How has this hotel rated in the past?
- Room service
- Free parking
- Pets allowed
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TravelPod Member ReviewsLeenane Hotel
Lovely hotel, nice views, excellent breakfast, ensuite, no WIFI in room but downstairs.
This review is the subjective opinion of a TravelPod member and not of TravelPod.com.
TripAdvisor Reviews Leenane Hotel
Travel Blogs from Leenane
... guy, and Music Festival Going Businessman. With some ice cream along the way, some badass signs, loads of smiles, laughs, and waves from the Irish, and nine extremely helpful strangers, we found our way to Westport just in time for dinner at Cozy Joes.
After some stop n shops, grocery shopping, and wandering around, we winded down in the hostel. Tomorrow, we bike along the railway to Achill ...
... very scenic alpine country, reminding us of Scotland, before continuing on back to Galway. Here, we met a local guide, Connor, who took us on a walking tour of the medieval city. Connor has a Masters in Archaeology and is currently doing a PHD in Astronomy/Archaeology so he was a very clever fellow with a lot of ...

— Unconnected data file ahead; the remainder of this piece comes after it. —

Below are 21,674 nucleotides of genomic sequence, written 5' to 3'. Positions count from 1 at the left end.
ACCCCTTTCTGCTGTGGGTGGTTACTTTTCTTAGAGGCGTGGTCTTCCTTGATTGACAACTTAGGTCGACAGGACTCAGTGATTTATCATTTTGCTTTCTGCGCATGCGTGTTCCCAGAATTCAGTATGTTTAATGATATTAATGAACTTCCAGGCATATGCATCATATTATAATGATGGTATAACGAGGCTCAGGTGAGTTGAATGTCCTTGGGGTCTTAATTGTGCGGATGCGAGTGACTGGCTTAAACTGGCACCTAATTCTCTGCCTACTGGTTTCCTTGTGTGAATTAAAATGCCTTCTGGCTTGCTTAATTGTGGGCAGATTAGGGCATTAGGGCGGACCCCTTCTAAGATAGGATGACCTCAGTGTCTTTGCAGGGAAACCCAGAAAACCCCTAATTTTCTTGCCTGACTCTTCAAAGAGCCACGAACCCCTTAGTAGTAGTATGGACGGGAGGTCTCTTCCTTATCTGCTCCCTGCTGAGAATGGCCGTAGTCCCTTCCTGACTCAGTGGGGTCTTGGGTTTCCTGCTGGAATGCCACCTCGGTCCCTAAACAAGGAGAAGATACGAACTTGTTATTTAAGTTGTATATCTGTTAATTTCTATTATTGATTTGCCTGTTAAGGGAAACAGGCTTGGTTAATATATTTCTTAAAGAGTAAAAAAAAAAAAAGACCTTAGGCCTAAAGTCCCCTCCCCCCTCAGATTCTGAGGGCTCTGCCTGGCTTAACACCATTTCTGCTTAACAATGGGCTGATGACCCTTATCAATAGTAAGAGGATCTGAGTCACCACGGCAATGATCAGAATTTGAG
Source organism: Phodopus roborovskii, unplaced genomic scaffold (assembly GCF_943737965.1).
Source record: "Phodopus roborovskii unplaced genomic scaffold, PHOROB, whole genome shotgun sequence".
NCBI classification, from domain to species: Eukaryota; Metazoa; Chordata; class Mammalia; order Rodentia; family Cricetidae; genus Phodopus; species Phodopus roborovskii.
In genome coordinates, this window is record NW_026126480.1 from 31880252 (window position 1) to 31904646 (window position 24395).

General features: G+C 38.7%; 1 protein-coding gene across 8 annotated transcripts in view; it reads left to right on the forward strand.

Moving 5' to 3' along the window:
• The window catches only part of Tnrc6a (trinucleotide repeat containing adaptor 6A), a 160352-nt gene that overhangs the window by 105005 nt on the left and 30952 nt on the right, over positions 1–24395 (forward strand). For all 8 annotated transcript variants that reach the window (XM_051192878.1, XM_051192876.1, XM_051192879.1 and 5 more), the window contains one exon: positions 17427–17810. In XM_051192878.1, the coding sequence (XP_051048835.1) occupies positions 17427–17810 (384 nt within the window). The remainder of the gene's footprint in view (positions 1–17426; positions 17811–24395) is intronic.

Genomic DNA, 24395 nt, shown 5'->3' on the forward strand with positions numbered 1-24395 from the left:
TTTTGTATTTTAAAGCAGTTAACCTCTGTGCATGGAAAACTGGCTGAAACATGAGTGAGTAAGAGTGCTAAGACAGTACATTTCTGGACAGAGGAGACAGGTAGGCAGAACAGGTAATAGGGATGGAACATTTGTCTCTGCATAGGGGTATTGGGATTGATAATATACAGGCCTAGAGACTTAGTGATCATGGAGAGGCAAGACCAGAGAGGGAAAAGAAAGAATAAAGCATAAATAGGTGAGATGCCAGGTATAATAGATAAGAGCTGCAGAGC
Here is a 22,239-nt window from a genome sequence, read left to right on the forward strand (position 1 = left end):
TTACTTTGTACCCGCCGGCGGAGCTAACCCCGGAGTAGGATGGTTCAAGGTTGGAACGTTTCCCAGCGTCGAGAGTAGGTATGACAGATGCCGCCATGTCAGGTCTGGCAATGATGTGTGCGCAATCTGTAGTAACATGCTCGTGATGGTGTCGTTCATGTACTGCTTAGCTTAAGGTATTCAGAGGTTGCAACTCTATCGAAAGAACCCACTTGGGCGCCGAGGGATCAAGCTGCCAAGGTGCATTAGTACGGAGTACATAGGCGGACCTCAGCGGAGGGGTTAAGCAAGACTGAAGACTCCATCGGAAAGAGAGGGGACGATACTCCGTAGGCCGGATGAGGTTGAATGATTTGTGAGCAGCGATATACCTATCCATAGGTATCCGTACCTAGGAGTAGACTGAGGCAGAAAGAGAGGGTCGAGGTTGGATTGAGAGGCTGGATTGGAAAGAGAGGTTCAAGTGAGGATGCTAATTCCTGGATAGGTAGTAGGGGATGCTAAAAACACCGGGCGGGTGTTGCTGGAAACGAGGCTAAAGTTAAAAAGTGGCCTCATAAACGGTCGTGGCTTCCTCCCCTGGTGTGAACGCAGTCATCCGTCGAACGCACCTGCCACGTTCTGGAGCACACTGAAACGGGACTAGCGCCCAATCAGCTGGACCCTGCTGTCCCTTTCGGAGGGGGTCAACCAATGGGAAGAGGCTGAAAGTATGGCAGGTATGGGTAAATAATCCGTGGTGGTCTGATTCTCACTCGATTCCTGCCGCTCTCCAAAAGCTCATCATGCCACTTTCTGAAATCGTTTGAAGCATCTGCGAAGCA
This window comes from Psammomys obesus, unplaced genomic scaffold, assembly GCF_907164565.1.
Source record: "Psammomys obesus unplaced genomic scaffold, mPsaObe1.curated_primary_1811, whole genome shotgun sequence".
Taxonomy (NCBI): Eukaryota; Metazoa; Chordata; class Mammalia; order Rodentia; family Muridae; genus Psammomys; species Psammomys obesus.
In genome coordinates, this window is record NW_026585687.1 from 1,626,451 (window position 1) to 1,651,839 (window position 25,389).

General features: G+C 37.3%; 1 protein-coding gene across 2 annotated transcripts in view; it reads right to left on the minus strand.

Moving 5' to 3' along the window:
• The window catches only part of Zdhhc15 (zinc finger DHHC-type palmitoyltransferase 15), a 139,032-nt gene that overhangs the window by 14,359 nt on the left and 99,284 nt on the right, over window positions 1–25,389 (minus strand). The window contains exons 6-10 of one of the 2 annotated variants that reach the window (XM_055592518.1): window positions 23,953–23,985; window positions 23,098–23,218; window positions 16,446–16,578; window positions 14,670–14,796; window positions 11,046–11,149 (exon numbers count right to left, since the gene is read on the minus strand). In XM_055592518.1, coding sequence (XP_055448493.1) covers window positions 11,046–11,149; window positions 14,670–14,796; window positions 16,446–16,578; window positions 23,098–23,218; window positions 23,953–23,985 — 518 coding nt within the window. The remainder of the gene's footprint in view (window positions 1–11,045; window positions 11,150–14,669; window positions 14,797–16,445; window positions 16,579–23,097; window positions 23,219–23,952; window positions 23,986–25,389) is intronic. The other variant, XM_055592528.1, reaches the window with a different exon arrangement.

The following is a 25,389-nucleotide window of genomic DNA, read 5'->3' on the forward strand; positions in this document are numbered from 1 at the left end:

... here which majority would be "Connelly's". There was a wishing well which Noel tells us that the people of the area would come to a pray to Flannán mac Toirrdelbaig who was an Irish saint who lived in the 7th century and was the son of an Irish chieftain, Turlough of Thomond. There was money near the well which people had left for Saint Flannán. Stuart said we had to leave behind some money but we didn't have any coins. He goes to me, "we have to leave ...
... to get hungry as we had been driving around all afternoon site seeing. We headed back to Kings Bar, Clifden for dinner and music. When we arrived home, Noel was excited to have found the movie 'The Field". I was glad, but told him I would see it before we leave as I was going to bed. They always look at me as I'm strange when I say that as they never go to bed before midnight. I climbed into bed and it was still daylight at ...
... out I had no idea about so much. For one, Irish, or Gaelic, football is actually a real thing, at least in the same way Canadian football is a real thing, meaning it is wildly popular within its own country, yet generally considered fictitious and amusing to everyone else. Then there is hurling, another popular Irish sport, at least judging by the 6 pages it warranted daily in the newspapers, but one I can barely begin to describe, seeming to be somewhat of a cross ...